More than three in five women reported that they had not received any mental health assessments or advice from their doctor. PHOTO: ISTOCKPHOTO
SINGAPORE – KK Women’s and Children’s Hospital (KKH), which saw cases of post-natal depression shoot up during the Covid-19 pandemic, has come up with a set of clinical guidelines for women that emphasise the importance of screening.
This will help ensure that mental health conditions in pregnant women and mothers who have just given birth can be quickly detected and treated.
KKH said it registered a 47 per cent rise in cases of post-natal depression between April 2021 and March 2022, compared with April 2019 to March 2020.
Before the Covid-19 pandemic, post-natal depression affected one in 14 women in Singapore, and antenatal depression impacted one in eight women.
From 2017 to 2021, citizen births averaged 32,200 a year, marking a drop from the 2012 to 2016 average of 32,900.
A survey by KKH, involving about 600 pregnant women and women who had just given birth, found that only one in six would seek professional help if they experienced symptoms of depression.
More than three in five women reported that they had not received any mental health assessments or advice from their doctor.
Senior Minister of State for Health Janil Puthucheary, who unveiled Singapore’s first set of perinatal mental health guidelines on Friday, said the survey results highlight the need to equip women and their families with the know-how to recognise changes in their mental well-being, identify basic signs and symptoms of conditions such as anxiety and depression, and encourage them to seek help.
The launch was held at the Asia Pacific Maternal and Child Health Conference and the KKH-led Integrated Platform For Research In Advancing Maternal And Child Health Outcomes (Ipramho) international meeting at the hospital.
A second KKH survey, which involved more than 50 obstetricians and gynaecologists, found that more than 90 per cent of patients rarely reported mental health concerns or symptoms during or after pregnancy.
Furthermore, more than half the doctors admitted they seldom initiated discussions about mental health with their patients. Most were not confident or only "somewhat" confident about providing advice on perinatal mental health.
The two surveys were conducted between September and November 2022 as part of the development of the guidelines.
Apart from screening, the guidelines include providing mental health information and tips on lifestyle behavioural interventions targeting sleep, diet and physical activity for pregnant patients with depression or anxiety.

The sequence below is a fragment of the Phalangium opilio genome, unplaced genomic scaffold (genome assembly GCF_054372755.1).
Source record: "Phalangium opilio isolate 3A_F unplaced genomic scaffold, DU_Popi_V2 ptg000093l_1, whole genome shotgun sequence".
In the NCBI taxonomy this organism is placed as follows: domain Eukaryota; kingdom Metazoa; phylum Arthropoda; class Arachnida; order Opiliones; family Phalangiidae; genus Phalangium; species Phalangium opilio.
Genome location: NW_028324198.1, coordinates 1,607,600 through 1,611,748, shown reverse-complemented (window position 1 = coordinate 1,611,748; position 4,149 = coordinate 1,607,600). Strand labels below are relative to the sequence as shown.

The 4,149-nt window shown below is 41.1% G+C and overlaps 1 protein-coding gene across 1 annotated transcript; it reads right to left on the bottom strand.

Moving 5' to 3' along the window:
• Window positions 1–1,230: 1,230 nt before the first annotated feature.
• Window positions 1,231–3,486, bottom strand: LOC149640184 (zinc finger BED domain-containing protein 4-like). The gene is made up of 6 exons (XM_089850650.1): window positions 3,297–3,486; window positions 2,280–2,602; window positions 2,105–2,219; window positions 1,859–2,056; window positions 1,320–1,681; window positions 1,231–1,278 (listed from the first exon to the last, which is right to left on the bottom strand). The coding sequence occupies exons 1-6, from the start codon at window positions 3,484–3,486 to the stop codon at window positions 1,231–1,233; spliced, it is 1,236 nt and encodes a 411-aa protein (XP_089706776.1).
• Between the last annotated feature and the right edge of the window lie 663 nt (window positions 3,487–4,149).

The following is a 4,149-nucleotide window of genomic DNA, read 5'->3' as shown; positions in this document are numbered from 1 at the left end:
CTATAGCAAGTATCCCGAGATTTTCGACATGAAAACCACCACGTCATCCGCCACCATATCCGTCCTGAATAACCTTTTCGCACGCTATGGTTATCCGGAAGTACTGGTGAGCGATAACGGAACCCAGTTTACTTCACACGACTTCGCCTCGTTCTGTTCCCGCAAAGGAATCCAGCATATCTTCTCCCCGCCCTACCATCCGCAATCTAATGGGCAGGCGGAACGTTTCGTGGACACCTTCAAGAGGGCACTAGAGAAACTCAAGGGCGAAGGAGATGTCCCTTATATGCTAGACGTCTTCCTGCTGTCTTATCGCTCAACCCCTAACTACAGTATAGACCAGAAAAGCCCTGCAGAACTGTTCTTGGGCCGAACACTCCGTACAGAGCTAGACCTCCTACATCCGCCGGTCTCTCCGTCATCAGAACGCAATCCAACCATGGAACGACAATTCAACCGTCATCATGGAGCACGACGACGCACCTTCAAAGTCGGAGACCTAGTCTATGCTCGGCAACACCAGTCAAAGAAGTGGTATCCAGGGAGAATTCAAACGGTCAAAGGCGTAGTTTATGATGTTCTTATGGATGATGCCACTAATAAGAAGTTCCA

"The key to preventing these negative effects is early screening, prompt attention for anxiety and depression, preferably even before the woman is pregnant," said Associate Professor Helen Chen, head and senior consultant at KKH’s department of psychological medicine and chairman of the workgroup for the guidelines.
With the guidelines, KKH also hopes to push for greater awareness of maternal mental health that goes beyond the usual four to six weeks after birth when clinicians are on the lookout for post-natal depression, she added.
In Singapore, where confinement nannies are commonly hired in the first month after birth, some mothers develop post-natal depression after that period when the help ends, Prof Chen noted.
"We want to make sure that women are screened for post-natal depression, particularly in the first three months after birth" and preferably throughout the first year after birth, she said.
Post-natal depression impacts not just the mother but also the child. Mothers who are mentally vulnerable are unable to function normally or bond with their infants and, in severe cases, may be at risk of suicide, said Prof Chen.
Noting that women with post-natal depression and anxiety often worry about not being a good enough mother, she added: "A lot of it comes with the sense of low mood that they have and the loss of interest and joy in doing what they like to do."
In his speech, Dr Janil said a local study, Growing Up In Singapore Towards Healthy Outcomes, has found that perinatal depression and anxiety experienced by the mother impacts the child’s neurodevelopment.
The perinatal mental health guidelines are part of a series by Ipramho aimed at transforming national health in Singapore.
Source: The Straits Times © SPH Media Limited. Reproduced with permission.
Click here to read the survey results
Subscribe to our mailing list to get the updates to your inbox